KOSINSKI: Limiting trade with Russia, especially by the EU, would have a strong isolating effect. Repeatedly, U.S. officials have cited volatility in the Russian stock market, the ruble hitting record lows. But analysts say those be attributed to a threat of sanctions -- rather to Russia's own actions in Crimea worrying foreign investors that Russia needs. That's what might hit Russia the hardest for now.


KOSINSKI: Senator John McCain, for one, called the sanctions timid and said why not do something like provide military assistance to Ukraine? Many others have asked how about sanctioning Putin himself? But administration officials for now didn't want to discuss fully what all those options are on the table at this point. Michaela?

PEREIRA: All right Michelle, from the White House. Now to Moscow where, an we mentioned, a defiant President Vladimir Putin is ignoring sanctions and paving the way for Crimea to become apart of Russia. And this morning, "The Daily Beast" reports that Moscow will retaliate against those very sanctions by banning (ph) several U.S. senators from visiting Russia. CNN's Fred Pleitgen joins us live from Moscow. Sounds like a little bit of tit for tat, isn't it, Fred?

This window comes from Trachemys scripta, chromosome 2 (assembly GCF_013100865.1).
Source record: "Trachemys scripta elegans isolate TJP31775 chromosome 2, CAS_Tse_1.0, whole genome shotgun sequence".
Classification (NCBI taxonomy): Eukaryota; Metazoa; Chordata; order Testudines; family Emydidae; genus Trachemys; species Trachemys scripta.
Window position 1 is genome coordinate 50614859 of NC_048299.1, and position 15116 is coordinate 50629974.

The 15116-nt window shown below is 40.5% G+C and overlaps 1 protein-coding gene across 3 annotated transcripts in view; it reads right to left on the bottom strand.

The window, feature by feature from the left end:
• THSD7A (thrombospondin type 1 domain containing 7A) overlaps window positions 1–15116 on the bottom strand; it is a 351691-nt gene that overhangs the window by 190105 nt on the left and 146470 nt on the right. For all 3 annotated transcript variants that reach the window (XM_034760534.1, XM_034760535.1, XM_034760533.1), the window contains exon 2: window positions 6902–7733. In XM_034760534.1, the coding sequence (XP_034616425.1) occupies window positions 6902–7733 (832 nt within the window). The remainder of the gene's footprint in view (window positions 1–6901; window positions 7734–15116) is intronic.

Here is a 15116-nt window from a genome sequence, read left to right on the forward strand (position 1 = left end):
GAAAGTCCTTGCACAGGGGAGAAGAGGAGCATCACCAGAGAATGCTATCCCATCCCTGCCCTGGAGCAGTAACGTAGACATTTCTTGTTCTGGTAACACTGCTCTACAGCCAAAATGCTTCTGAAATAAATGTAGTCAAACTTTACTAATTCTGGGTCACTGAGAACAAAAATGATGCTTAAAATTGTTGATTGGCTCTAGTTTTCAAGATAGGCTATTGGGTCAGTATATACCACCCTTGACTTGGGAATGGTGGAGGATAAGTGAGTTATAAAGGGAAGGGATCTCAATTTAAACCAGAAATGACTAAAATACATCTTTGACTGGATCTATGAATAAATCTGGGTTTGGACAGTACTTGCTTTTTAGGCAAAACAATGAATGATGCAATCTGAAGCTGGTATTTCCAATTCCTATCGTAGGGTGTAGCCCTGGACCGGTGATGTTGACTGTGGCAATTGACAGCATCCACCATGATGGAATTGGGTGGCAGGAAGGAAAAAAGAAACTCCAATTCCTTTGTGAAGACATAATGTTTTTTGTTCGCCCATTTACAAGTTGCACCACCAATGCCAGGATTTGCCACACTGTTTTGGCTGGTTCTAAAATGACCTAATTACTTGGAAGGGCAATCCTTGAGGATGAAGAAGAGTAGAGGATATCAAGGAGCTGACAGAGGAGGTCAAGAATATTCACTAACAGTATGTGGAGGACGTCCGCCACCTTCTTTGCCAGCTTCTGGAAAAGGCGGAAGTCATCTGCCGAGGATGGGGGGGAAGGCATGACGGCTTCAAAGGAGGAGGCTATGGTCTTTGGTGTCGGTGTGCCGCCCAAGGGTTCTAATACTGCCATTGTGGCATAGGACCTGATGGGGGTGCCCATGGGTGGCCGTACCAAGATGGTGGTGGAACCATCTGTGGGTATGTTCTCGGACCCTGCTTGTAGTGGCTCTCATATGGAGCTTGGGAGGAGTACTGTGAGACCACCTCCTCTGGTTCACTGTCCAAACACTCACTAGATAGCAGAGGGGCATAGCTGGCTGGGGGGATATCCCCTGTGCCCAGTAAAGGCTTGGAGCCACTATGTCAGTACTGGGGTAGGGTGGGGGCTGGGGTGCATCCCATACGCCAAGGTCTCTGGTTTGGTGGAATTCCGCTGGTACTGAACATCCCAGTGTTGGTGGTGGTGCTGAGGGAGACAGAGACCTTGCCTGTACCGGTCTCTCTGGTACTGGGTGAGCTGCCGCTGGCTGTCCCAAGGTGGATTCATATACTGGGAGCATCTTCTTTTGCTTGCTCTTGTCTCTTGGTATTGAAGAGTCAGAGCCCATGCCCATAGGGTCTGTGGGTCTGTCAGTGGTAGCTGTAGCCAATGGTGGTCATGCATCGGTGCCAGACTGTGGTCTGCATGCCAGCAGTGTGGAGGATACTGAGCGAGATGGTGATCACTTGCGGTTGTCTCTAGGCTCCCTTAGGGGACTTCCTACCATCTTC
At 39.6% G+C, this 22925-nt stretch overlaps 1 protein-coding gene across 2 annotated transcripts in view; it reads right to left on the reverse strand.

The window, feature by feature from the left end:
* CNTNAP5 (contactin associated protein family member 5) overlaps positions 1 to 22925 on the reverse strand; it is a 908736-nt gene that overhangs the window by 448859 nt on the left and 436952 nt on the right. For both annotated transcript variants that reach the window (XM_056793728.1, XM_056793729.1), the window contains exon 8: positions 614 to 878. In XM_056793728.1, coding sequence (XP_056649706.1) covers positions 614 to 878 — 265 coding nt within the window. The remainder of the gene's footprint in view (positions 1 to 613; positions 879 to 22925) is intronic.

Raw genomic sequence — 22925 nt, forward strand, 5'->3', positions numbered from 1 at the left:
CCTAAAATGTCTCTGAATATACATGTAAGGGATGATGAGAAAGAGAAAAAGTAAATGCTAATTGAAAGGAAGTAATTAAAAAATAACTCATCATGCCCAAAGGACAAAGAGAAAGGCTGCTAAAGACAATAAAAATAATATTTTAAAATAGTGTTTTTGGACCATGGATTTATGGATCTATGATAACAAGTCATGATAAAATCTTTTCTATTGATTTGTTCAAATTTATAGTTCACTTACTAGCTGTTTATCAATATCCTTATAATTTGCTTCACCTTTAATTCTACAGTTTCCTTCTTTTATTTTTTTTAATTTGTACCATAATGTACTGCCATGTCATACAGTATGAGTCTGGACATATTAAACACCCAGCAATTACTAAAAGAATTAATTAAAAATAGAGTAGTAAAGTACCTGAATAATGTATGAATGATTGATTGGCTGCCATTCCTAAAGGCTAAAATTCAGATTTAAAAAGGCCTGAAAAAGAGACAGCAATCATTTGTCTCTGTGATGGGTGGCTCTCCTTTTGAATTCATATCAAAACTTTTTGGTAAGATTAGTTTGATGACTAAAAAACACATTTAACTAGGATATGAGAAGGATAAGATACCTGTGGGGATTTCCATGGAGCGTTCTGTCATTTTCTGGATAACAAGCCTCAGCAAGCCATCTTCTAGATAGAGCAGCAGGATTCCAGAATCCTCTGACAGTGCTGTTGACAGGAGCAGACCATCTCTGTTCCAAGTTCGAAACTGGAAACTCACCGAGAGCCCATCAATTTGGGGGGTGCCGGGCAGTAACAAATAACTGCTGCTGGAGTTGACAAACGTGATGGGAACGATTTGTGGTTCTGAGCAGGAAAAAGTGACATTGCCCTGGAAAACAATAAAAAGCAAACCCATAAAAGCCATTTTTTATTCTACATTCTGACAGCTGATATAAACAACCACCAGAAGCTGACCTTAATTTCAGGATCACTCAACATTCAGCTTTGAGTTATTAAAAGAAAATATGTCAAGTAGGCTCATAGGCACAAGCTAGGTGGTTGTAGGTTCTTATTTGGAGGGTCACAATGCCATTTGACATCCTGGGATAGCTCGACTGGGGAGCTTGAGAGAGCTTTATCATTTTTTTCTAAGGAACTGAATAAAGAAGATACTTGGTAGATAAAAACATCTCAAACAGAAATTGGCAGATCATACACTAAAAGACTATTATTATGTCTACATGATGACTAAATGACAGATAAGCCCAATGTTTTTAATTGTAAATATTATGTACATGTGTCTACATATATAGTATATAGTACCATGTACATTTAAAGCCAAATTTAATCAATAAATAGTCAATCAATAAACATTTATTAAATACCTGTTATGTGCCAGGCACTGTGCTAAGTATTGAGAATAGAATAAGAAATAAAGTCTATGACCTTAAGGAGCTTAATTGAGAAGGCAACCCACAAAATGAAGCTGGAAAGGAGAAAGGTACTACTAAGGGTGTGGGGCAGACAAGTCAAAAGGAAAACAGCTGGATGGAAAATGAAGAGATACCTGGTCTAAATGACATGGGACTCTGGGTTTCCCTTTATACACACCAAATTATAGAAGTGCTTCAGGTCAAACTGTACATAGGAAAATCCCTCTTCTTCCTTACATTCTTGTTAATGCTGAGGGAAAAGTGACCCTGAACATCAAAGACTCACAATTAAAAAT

FRED PLEITGEN, CNN CORRESPONDENT: It sounds like a little tit for tat, Michaela, and it's exactly what the Russians have said that they're going to do. In fact, we know that the Russian parliament is going to meet today and one of the things they're going to talk about a side from the Crimea issue is possibly counter levying counter-sanctions on several U.S. officials.

It's unclear who those officials would be, but we do believe that if there are sanctions that some top-level U.S. senators might be among them simply because of the fact that among those official -- Russian officials who have been sanctioned by the U.S., he's also the speaker of the upper house of Russian parliament. So, we would expect them to provide tit for tat sanctions for that.

Meanwhile, as you said, the Russians are showing (ph) absolutely no sign of letting up on the issue. Not only has Vladimir Putin officially recognized Crimea as an independent state, he's now also approved a draft treaty between Crimea and the Russian Federation, that would pave the way for Crimea to join Russia as fast as possible. The indications that we're getting from Russian officials here is they want to move this along quickly.